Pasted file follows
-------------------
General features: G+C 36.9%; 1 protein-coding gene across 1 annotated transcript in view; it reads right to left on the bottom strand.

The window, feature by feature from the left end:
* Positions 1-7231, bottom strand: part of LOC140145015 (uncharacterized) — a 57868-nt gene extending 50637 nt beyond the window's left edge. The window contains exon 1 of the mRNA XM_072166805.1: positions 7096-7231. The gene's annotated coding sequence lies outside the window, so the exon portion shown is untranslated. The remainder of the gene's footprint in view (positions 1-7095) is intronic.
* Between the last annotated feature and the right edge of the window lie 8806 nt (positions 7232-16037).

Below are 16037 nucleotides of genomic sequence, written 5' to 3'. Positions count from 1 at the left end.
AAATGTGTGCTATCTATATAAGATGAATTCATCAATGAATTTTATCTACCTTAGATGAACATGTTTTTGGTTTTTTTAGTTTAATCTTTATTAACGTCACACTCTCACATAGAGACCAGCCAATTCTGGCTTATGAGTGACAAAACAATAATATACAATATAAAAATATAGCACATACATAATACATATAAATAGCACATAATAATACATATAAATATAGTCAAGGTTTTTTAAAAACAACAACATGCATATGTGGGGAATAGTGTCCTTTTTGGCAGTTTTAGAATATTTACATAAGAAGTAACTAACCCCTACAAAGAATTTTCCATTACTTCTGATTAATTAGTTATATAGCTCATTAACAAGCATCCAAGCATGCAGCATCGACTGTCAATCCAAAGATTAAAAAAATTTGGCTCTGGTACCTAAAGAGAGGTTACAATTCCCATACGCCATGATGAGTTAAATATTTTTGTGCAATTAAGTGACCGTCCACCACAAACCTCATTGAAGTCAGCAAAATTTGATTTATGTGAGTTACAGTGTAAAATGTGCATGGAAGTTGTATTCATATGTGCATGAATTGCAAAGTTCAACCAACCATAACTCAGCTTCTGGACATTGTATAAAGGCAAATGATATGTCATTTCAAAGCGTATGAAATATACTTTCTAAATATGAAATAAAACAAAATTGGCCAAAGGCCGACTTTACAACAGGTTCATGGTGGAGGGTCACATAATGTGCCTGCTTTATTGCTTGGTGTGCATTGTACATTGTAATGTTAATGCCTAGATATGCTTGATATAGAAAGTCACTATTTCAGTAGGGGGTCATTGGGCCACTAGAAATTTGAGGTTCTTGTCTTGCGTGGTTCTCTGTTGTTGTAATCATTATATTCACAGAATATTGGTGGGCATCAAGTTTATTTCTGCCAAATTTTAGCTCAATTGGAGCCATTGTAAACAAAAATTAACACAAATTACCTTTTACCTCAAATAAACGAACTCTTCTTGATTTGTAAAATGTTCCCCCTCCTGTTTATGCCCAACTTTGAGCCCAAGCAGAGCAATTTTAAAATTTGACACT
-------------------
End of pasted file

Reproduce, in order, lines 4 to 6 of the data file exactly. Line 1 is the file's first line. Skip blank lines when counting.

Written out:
* Between the last annotated feature and the right edge of the window lie 8806 nt (positions 7232-16037).

Below are 16037 nucleotides of genomic sequence, written 5' to 3'. Positions count from 1 at the left end.
AAATGTGTGCTATCTATATAAGATGAATTCATCAATGAATTTTATCTACCTTAGATGAACATGTTTTTGGTTTTTTTAGTTTAATCTTTATTAACGTCACACTCTCACATAGAGACCAGCCAATTCTGGCTTATGAGTGACAAAACAATAATATACAATATAAAAATATAGCACATACATAATACATATAAATAGCACATAATAATACATATAAATATAGTCAAGGTTTTTTAAAAACAACAACATGCATATGTGGGGAATAGTGTCCTTTTTGGCAGTTTTAGAATATTTACATAAGAAGTAACTAACCCCTACAAAGAATTTTCCATTACTTCTGATTAATTAGTTATATAGCTCATTAACAAGCATCCAAGCATGCAGCATCGACTGTCAATCCAAAGATTAAAAAAATTTGGCTCTGGTACCTAAAGAGAGGTTACAATTCCCATACGCCATGATGAGTTAAATATTTTTGTGCAATTAAGTGACCGTCCACCACAAACCTCATTGAAGTCAGCAAAATTTGATTTATGTGAGTTACAGTGTAAAATGTGCATGGAAGTTGTATTCATATGTGCATGAATTGCAAAGTTCAACCAACCATAACTCAGCTTCTGGACATTGTATAAAGGCAAATGATATGTCATTTCAAAGCGTATGAAATATACTTTCTAAATATGAAATAAAACAAAATTGGCCAAAGGCCGACTTTACAACAGGTTCATGGTGGAGGGTCACATAATGTGCCTGCTTTATTGCTTGGTGTGCATTGTACATTGTAATGTTAATGCCTAGATATGCTTGATATAGAAAGTCACTATTTCAGTAGGGGGTCATTGGGCCACTAGAAATTTGAGGTTCTTGTCTTGCGTGGTTCTCTGTTGTTGTAATCATTATATTCACAGAATATTGGTGGGCATCAAGTTTATTTCTGCCAAATTTTAGCTCAATTGGAGCCATTGTAAACAAAAATTAACACAAATTACCTTTTACCTCAAATAAACGAACTCTTCTTGATTTGTAAAATGTTCCCCCTCCTGTTTATGCCCAACTTTGAGCCCAAGCAGAGCAATTTTAAAATTTGACACT